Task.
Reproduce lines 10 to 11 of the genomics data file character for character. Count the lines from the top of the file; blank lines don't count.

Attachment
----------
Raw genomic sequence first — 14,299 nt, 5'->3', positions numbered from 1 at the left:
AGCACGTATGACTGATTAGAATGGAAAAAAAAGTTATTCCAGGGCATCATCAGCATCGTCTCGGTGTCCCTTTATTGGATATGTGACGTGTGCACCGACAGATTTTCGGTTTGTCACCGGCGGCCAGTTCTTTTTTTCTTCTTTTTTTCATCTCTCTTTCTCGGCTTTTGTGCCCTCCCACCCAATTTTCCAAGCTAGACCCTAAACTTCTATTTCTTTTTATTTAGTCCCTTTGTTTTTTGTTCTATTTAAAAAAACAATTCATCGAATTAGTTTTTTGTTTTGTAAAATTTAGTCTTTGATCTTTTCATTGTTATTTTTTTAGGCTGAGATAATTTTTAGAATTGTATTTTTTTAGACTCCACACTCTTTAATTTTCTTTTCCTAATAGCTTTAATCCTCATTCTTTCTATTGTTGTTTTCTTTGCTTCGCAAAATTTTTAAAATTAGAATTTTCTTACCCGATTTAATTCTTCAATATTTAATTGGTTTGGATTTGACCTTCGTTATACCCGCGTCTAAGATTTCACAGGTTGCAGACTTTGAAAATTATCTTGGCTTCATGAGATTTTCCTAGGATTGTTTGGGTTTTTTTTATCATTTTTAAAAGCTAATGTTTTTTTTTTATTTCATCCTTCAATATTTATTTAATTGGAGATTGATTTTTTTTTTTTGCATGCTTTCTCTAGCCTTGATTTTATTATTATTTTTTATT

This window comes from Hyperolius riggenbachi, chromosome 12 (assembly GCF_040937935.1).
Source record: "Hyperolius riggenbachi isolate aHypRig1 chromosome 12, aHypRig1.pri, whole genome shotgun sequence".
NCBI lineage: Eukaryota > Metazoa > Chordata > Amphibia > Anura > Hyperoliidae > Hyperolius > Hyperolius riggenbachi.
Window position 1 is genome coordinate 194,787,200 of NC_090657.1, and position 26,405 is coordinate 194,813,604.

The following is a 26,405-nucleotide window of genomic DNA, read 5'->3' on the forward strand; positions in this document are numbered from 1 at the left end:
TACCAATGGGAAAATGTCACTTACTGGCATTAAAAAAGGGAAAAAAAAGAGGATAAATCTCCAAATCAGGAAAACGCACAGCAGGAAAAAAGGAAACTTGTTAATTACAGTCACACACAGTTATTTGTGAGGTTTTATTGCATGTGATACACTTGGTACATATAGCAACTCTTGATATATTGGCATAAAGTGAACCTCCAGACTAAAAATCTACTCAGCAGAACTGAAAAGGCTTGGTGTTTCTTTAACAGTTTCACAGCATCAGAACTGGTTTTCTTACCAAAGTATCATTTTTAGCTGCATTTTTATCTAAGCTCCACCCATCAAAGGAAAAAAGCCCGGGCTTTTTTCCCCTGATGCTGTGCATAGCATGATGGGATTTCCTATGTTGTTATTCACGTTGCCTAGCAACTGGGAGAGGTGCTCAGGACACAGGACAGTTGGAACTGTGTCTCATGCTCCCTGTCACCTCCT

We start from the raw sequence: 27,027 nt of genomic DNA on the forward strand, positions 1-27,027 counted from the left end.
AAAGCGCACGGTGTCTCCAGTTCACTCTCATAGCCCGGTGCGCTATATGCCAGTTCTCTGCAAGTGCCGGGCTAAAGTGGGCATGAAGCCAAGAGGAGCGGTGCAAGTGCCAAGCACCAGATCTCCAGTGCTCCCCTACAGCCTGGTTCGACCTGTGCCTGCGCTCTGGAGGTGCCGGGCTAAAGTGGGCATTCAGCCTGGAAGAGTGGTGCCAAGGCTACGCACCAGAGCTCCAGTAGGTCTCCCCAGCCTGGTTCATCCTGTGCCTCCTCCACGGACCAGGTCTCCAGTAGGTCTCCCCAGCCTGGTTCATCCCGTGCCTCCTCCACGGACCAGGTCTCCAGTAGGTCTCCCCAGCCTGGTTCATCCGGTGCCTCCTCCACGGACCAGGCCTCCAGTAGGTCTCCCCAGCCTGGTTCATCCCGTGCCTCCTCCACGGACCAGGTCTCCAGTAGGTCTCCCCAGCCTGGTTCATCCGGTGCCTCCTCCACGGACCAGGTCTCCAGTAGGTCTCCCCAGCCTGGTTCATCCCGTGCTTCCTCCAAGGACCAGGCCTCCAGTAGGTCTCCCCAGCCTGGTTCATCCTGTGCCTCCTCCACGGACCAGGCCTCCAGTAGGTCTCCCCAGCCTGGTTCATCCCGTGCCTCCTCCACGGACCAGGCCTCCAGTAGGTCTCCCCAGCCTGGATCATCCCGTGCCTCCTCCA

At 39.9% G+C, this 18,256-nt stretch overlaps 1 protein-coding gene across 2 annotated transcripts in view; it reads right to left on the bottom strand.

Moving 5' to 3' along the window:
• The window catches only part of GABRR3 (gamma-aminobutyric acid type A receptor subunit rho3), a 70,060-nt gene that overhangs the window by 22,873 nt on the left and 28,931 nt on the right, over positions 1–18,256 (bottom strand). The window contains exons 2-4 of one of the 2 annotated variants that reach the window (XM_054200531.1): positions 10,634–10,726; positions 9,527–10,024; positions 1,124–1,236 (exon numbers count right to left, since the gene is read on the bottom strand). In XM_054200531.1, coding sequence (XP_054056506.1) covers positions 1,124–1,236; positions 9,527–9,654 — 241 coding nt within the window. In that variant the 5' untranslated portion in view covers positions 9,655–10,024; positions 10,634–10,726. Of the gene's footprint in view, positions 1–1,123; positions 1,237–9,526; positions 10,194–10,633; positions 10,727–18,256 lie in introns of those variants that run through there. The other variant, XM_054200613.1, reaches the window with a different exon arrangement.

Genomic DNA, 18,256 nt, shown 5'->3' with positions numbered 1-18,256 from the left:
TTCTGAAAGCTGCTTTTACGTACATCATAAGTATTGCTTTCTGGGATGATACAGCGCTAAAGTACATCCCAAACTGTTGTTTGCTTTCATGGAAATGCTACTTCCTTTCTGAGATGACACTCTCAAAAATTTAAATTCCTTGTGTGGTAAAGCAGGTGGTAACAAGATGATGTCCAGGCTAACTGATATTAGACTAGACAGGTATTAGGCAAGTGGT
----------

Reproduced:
AAAGCGCACGGTGTCTCCAGTTCACTCTCATAGCCCGGTGCGCTATATGCCAGTTCTCTGCAAGTGCCGGGCTAAAGTGGGCATGAAGCCAAGAGGAGCGGTGCAAGTGCCAAGCACCAGATCTCCAGTGCTCCCCTACAGCCTGGTTCGACCTGTGCCTGCGCTCTGGAGGTGCCGGGCTAAAGTGGGCATTCAGCCTGGAAGAGTGGTGCCAAGGCTACGCACCAGAGCTCCAGTAGGTCTCCCCAGCCTGGTTCATCCTGTGCCTCCTCCACGGACCAGGTCTCCAGTAGGTCTCCCCAGCCTGGTTCATCCCGTGCCTCCTCCACGGACCAGGTCTCCAGTAGGTCTCCCCAGCCTGGTTCATCCGGTGCCTCCTCCACGGACCAGGCCTCCAGTAGGTCTCCCCAGCCTGGTTCATCCCGTGCCTCCTCCACGGACCAGGTCTCCAGTAGGTCTCCCCAGCCTGGTTCATCCGGTGCCTCCTCCACGGACCAGGTCTCCAGTAGGTCTCCCCAGCCTGGTTCATCCCGTGCTTCCTCCAAGGACCAGGCCTCCAGTAGGTCTCCCCAGCCTGGTTCATCCTGTGCCTCCTCCACGGACCAGGCCTCCAGTAGGTCTCCCCAGCCTGGTTCATCCCGTGCCTCCTCCACGGACCAGGCCTCCAGTAGGTCTCCCCAGCCTGGATCATCCCGTGCCTCCTCCA

At 39.9% G+C, this 18,256-nt stretch overlaps 1 protein-coding gene across 2 annotated transcripts in view; it reads right to left on the bottom strand.